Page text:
2. Adapt to the Light Level

Zoom burst photographs turn out best in low light, but daytime or dusk light works well too. You’ll have to adjust your camera settings to get bright pictures based on the scene and take a few practice shots to get your camera adjustments just right.

3. Getting Creative With Zooming

When zooming, a steady movement will give you great results. However, it takes some practice to zoom in one smooth movement.

  • Zoom Through the Exposure: An alternative way to take great abstract zoom burst images is to start zooming before the shutter opens and finish after it closes. A countdown timer is best for such images, with shorter shutter times.
  • Stepped Zoom: Instead of one fluid movement when zooming, you can pause halfway through the exposure before continuing to zoom until the shutter closes. This works best when there are streaks of light in your frame.

4. Variations on the Theme

  • Pause Midway: Apart from smooth zooming action, you can achieve creative results by pausing midway more than once through the exposure. This gives your final shots a stepped feel.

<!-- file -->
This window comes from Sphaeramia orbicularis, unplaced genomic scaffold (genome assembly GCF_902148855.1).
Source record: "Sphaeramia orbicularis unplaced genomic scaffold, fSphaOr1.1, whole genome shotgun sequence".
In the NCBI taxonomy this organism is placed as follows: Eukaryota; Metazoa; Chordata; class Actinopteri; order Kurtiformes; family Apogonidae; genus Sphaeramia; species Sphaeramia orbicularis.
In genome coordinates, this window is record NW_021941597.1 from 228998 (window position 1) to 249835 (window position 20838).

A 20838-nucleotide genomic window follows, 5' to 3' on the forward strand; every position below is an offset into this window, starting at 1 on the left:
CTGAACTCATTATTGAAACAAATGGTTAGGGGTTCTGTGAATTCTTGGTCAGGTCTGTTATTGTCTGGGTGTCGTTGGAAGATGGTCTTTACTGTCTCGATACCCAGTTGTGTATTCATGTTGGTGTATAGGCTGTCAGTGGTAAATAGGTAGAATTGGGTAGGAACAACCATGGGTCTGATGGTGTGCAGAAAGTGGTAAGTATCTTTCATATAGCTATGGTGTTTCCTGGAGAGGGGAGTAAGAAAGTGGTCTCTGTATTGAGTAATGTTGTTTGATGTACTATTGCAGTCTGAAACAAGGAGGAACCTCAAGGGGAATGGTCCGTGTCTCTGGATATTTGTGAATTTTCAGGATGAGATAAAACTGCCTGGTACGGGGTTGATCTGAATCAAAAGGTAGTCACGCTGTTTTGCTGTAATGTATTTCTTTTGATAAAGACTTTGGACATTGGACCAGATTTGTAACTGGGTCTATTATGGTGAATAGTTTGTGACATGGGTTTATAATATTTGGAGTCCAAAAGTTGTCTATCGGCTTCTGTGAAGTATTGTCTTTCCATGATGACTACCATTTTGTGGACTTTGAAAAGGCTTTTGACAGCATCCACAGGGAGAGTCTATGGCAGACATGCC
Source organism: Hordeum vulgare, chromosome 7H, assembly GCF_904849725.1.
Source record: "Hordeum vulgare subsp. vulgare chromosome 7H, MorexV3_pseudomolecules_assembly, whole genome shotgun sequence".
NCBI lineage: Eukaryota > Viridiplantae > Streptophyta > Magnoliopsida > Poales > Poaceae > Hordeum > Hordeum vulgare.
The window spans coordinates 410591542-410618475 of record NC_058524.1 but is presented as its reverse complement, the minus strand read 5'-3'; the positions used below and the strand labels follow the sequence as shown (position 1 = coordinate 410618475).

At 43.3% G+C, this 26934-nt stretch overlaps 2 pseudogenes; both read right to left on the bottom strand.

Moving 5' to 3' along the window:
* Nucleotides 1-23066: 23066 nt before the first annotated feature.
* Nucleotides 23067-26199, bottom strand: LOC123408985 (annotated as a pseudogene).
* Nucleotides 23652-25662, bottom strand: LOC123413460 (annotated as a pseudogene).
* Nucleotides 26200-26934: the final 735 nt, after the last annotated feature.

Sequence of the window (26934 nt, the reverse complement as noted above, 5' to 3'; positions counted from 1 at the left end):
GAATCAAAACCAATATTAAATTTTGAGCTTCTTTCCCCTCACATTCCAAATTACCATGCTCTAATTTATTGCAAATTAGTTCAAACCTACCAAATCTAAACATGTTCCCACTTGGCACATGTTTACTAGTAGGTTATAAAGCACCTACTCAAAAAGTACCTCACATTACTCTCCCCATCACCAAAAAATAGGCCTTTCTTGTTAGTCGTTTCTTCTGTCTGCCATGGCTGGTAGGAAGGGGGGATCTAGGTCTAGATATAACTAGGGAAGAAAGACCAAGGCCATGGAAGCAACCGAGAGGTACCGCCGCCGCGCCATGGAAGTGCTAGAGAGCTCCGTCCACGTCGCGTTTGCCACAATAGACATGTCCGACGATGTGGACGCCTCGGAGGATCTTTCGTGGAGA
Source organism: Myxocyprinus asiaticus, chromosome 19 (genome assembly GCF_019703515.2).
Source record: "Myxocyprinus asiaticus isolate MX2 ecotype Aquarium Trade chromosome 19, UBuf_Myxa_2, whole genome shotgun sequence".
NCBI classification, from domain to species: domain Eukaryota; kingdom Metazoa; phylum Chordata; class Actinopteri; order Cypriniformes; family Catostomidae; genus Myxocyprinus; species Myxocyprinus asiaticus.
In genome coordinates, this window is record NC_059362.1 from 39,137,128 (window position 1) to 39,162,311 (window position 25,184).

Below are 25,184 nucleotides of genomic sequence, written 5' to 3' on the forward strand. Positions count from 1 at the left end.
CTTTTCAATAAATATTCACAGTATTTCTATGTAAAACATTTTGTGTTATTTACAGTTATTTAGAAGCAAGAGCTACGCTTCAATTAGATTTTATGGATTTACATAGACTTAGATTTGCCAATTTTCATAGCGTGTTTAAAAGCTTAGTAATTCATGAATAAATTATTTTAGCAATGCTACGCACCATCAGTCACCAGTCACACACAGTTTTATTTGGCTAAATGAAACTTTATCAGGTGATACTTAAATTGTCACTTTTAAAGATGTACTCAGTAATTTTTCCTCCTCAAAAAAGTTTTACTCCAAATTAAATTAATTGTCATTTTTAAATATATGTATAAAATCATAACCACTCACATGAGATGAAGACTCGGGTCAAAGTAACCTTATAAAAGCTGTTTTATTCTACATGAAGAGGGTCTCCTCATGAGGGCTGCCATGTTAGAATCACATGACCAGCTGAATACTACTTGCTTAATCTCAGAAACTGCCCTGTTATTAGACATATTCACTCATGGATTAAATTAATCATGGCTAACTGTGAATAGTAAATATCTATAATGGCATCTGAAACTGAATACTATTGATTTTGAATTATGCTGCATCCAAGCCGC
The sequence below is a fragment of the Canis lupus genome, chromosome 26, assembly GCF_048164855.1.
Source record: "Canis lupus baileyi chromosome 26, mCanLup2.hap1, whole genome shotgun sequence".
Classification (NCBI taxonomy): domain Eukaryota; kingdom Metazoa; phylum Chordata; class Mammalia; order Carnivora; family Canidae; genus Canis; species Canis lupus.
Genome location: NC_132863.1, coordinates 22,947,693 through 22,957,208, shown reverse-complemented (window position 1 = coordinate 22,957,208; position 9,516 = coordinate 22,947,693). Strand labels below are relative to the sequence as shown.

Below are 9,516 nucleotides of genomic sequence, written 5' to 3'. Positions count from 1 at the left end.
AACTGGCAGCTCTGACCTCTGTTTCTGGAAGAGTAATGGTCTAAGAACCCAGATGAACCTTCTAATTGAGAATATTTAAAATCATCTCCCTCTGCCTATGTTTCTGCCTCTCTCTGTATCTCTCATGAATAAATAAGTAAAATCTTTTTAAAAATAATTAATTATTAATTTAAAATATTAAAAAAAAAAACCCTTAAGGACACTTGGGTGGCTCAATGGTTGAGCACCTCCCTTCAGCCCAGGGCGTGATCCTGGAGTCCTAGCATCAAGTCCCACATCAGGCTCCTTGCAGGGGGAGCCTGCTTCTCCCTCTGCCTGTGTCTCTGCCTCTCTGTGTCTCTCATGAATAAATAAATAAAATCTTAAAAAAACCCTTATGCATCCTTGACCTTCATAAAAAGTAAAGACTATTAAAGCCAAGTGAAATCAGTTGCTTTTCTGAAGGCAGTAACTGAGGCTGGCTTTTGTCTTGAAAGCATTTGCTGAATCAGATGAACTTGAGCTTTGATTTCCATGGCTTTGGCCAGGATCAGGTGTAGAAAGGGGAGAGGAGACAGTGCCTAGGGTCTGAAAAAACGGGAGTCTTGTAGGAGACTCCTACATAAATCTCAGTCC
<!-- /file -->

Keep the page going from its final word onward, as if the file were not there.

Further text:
• Use the Flash: A creative way of playing with the amount of light is setting your camera to flash at the beginning or end of the exposure (also referred to as slow sync flash photography). You can even use a secondary source, such as a phone, to flash at intervals to pepper your scene with a little extra light.

5. Post-Processing Tips

To apply post-processing effects to your zoom burst shots, you’ll need an image-editing software program.

  • Change Contrast: When the shutter is open for longer than a few milliseconds and objects are “moving” across the frame, you tend to get ghost-like image trails. You can temper that by adjusting the contrast of an image.

  • Add Radial Blur: You can enhance the zoom burst effect by adding a light touch of radial blur to your shots. Too much will take away from the analog effect and make it look artificial.
  • Crop the Image: With zoom burst photography, everything radiates outward from the center. You can crop the image to shift the focus off-center. Cropping also works to eliminate the outer edges of the frame, which may not have been exposed well and don’t carry the full weight of the zoom burst effect.

The Basics of Zoom Burst Photography

Taking zoom burst images is chiefly down to how you use your lens. While stock lenses are alright for this type of photography, there are others you can use. Lenses that offer a larger zoom range can be used to good effect for this purpose, especially in conjunction with post-processing.